... between viewer and work

In May 2016, Kunsthandel published an interview by Thomas Deinlein on the subject of glass with the managing directors David and Heinrich HALBE. The title of the interview is: "Medium between viewer and work". It focusses on the importance of glass for Halbe picture frames and which glasses are used.

Thomas Deinlein: Which role does glass play at Halbe?
David Halbe: For us, glass is the medium between the viewer and the work. It should ideally protect the work and at the same time provide the viewer with an undistorted view. That's why glass plays such an important role for us.

Thomas Deinlein: Which possibilities of glass processing does HALBE use?
Heinrich Halbe: We rely on high production depths and traditionally still process glass ourselves. After cutting, each glass is edge ground and washed at HALBE. We are currently modernising our production facilities in order to be able to optimally process coated glass in particular.

Thomas Deinlein: Which glasses are used for which purpose?
Heinrich Halbe: We have 13 types of glass in our range - glossy, matt, scratch-resistant or anti-reflective. Float glass is used when there are no special requirements. Our plexiglass is used when weight, break resistance or UV protection are important. Single pane and double pane safety glass are well suited for public spaces. And the Schott Mirogard series as well as the Optium Museum Acrylic from True Vue are universally appreciated in museums and the arts where high conservation and optical demands are made.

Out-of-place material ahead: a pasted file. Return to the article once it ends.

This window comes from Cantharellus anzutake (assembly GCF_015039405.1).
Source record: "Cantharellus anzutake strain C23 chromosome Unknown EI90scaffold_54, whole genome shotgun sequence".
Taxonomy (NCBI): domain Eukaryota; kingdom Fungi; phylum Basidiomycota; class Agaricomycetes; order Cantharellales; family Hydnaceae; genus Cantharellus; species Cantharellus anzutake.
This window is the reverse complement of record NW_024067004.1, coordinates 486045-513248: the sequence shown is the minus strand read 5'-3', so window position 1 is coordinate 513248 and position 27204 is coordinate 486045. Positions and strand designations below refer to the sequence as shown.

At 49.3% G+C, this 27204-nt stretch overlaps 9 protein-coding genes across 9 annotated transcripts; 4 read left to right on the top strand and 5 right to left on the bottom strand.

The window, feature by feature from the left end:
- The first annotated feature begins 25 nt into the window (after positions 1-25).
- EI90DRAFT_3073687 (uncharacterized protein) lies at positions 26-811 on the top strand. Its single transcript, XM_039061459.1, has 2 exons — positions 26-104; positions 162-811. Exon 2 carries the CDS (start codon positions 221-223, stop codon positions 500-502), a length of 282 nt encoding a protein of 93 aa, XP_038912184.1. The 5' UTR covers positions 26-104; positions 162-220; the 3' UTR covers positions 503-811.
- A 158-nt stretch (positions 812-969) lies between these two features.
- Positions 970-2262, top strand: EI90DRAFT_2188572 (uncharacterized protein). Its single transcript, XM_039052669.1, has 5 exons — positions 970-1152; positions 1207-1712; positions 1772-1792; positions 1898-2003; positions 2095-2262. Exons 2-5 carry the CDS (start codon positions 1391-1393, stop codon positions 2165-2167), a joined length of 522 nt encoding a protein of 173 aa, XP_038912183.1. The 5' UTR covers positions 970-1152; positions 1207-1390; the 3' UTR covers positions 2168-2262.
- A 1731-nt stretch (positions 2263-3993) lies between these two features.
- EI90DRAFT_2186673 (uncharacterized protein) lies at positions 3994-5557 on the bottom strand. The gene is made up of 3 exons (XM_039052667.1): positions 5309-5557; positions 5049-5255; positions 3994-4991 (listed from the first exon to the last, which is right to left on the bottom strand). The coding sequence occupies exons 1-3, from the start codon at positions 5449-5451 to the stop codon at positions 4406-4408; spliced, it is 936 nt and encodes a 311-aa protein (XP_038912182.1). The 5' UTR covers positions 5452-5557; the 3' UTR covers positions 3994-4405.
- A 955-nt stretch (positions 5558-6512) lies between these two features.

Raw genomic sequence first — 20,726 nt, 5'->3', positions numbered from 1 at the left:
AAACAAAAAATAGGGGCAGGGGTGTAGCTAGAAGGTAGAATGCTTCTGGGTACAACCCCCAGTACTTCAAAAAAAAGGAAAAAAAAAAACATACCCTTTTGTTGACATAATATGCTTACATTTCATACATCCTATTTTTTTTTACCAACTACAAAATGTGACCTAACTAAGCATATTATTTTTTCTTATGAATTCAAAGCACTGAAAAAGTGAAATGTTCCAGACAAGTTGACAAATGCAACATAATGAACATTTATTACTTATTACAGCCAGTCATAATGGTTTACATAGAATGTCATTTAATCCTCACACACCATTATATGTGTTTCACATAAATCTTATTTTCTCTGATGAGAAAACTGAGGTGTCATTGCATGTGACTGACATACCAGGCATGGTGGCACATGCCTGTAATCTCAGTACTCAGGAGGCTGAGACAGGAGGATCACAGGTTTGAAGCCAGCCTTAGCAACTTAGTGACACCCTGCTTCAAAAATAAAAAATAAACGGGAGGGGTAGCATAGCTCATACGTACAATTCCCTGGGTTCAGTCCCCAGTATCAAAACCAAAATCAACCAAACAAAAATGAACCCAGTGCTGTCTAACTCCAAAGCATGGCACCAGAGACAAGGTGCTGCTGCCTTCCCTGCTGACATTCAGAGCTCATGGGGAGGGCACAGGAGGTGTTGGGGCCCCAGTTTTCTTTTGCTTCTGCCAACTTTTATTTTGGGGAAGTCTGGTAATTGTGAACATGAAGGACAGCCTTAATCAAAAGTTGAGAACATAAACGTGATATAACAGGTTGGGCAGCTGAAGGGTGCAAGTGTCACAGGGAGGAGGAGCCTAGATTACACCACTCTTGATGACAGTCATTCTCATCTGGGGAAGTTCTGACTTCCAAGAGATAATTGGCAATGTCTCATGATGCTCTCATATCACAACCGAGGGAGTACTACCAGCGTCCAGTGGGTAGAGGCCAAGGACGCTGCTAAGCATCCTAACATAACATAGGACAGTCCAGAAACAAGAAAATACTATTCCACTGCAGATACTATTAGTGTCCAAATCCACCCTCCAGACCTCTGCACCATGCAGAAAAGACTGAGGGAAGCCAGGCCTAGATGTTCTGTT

Thomas Deinlein: How is the topic of glass sold to the company's customers?
David Halbe: First of all, it should be noted that there is no such thing as THE glass. To the layman, glasses do not differ at first glance. It is the art to prepare and present the different properties in an understandable way in order to later choose a suitable glass for the respective application and budget.

Thomas Deinlein: How is glass advertised at HALBE?
David HALBE: If uncertainty arises from lack of awareness, consumers often go for cheap solutions because the advantage of higher-priced glass is not immediately apparent. We therefore focus on educating and raising awareness of the subject of glass, e.g. the position of the picture frame in the room, so that the end user makes a conscious decision in favour of a glass and chooses the ideal glass for his intended use.

Thomas Deinlein: How do you see the topic of glass at HALBE in the future?
Heinrich Halbe: We consider the topic to be of increasing importance. This is reflected, among other things, in the fact that we are now an Architectural Partner of Schott. This strengthens our range of cut and polished glass panes, as well as raw panes.

Thomas Deinlein: What expectations do you have of glass manufacturers?
Heinrich Halbe: : Our customers, and therefore us, are concerned with the issue of "easier cleaning". Dirt and cleaning marks are particularly visible on interference optical coatings, so we would like to see a more dirt-resistant surface on these panes - preferably on both sides to prevent confusion by the end user.